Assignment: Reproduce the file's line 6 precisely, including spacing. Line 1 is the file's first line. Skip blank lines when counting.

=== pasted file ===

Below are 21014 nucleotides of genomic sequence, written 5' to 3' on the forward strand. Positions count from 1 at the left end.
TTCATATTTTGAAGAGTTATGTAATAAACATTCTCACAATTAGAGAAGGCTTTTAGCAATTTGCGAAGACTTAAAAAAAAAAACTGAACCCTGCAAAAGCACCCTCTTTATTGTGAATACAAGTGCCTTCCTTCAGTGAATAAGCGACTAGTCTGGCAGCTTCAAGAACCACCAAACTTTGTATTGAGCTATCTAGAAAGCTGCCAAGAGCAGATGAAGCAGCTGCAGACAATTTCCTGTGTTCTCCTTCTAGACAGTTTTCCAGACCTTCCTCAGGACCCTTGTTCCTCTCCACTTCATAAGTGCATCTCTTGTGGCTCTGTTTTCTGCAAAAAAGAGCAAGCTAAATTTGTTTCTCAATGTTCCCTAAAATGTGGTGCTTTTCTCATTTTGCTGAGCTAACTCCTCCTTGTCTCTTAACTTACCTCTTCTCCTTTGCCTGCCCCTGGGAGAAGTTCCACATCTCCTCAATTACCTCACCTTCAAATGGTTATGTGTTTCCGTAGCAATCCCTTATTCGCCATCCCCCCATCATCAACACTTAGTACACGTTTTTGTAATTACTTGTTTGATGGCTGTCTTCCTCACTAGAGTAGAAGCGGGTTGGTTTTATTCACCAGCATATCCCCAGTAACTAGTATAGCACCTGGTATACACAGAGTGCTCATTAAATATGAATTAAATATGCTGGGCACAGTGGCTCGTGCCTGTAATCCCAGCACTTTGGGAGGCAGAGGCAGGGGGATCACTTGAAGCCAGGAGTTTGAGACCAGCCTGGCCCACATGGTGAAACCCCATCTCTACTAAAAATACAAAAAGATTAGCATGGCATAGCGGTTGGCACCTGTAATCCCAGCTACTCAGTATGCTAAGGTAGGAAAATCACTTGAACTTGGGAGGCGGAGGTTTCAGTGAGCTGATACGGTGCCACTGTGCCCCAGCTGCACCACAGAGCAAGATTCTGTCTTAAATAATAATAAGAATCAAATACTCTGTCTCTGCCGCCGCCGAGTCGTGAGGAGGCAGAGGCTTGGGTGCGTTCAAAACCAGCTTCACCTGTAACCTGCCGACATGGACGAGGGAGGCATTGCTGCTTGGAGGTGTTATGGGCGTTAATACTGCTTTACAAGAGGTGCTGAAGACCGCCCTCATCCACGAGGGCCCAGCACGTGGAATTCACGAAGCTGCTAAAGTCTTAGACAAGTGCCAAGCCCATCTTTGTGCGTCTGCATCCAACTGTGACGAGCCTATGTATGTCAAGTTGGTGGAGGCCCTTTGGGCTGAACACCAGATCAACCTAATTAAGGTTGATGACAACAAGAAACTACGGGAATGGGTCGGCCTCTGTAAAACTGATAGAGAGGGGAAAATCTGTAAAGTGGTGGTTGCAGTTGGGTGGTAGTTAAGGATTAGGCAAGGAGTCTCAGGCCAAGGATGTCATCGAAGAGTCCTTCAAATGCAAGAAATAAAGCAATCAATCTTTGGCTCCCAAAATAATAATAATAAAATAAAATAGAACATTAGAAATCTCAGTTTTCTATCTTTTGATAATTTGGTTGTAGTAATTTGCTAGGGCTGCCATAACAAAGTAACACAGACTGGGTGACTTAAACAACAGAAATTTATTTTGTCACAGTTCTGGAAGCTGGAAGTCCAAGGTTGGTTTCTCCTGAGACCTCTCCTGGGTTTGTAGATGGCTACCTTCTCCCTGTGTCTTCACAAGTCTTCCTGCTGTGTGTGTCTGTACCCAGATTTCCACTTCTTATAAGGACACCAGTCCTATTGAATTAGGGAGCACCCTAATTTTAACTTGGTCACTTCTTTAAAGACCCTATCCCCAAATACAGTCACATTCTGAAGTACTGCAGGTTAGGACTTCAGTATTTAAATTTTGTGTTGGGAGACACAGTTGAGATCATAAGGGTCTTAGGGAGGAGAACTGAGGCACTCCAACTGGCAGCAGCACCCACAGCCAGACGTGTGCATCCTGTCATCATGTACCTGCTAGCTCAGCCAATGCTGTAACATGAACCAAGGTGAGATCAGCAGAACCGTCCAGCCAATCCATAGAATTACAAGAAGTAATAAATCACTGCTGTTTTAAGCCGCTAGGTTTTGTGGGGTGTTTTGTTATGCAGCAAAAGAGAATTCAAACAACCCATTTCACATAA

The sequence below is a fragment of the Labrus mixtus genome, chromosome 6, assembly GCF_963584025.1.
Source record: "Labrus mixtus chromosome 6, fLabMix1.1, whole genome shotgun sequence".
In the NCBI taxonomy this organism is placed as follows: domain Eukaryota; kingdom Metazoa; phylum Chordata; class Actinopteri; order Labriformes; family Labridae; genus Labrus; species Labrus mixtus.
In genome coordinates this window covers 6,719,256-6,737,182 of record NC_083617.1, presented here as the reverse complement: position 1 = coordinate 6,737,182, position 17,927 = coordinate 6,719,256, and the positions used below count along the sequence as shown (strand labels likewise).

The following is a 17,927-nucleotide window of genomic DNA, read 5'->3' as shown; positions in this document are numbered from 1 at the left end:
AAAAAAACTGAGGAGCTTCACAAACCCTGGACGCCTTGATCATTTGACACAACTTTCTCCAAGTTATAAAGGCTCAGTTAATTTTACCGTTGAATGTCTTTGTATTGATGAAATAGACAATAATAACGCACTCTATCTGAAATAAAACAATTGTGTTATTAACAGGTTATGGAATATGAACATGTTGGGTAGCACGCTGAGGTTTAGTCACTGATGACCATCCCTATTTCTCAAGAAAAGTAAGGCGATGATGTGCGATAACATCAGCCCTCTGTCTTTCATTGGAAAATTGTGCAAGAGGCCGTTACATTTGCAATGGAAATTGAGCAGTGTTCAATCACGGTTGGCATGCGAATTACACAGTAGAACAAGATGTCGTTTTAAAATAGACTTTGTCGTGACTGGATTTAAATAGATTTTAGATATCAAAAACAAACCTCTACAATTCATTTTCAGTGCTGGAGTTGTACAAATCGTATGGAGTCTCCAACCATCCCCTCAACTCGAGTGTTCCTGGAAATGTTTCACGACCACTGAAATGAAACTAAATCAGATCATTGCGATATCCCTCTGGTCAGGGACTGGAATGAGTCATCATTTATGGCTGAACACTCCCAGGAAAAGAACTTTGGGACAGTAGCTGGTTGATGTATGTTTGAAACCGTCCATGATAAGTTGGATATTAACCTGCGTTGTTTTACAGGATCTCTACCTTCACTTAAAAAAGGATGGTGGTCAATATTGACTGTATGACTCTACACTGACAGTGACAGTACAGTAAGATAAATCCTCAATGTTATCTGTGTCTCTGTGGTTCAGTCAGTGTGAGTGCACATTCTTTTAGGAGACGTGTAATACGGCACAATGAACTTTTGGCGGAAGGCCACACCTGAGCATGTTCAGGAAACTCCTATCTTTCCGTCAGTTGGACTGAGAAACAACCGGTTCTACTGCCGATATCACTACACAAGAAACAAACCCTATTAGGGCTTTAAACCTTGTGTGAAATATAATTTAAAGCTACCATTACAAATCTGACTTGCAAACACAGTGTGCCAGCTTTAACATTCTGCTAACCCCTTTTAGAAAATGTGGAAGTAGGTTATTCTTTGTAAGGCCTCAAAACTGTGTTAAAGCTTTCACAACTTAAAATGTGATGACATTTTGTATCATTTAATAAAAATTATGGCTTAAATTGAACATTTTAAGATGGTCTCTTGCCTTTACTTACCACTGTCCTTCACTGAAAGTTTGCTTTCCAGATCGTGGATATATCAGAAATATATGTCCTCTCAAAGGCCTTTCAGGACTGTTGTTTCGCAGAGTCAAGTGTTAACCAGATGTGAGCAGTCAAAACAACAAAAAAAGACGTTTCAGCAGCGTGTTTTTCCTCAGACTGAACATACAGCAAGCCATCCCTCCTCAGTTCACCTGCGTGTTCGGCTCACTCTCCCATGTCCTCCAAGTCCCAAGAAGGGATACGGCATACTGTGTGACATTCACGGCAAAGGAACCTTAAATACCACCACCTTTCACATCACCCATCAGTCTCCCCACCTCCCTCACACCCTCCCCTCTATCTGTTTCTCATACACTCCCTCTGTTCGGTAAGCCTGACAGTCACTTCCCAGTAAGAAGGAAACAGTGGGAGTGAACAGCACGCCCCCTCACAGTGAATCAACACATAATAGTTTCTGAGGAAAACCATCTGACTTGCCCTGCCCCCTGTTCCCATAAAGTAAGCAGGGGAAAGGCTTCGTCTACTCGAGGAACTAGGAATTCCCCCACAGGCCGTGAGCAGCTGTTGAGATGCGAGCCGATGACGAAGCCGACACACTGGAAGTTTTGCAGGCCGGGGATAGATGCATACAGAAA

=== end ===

In genome coordinates this window covers 6,719,256-6,737,182 of record NC_083617.1, presented here as the reverse complement: position 1 = coordinate 6,737,182, position 17,927 = coordinate 6,719,256, and the positions used below count along the sequence as shown (strand labels likewise).